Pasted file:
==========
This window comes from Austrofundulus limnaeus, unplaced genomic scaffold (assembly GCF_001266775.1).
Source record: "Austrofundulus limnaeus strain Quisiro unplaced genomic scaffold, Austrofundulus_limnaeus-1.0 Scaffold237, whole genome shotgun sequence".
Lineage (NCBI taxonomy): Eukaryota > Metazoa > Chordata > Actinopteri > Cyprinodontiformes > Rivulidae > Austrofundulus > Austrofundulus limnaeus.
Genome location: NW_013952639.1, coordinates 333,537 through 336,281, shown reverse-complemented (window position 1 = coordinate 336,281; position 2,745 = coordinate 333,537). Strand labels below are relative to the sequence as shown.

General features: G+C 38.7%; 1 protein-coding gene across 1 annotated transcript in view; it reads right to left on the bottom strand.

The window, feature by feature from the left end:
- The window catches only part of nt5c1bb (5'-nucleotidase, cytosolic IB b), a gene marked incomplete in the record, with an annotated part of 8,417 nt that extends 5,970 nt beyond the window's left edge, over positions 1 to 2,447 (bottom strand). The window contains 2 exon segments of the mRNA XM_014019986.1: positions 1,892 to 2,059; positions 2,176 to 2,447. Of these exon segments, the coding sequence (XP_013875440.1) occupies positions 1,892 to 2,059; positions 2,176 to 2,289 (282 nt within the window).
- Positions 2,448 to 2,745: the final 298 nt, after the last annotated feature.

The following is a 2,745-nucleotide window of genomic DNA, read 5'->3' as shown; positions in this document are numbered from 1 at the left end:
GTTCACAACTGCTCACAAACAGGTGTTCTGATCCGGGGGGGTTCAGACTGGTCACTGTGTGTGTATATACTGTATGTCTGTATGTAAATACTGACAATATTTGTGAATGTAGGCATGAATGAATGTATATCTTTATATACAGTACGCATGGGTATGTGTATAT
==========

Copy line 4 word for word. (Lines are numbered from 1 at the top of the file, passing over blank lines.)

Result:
Genome location: NW_013952639.1, coordinates 333,537 through 336,281, shown reverse-complemented (window position 1 = coordinate 336,281; position 2,745 = coordinate 333,537). Strand labels below are relative to the sequence as shown.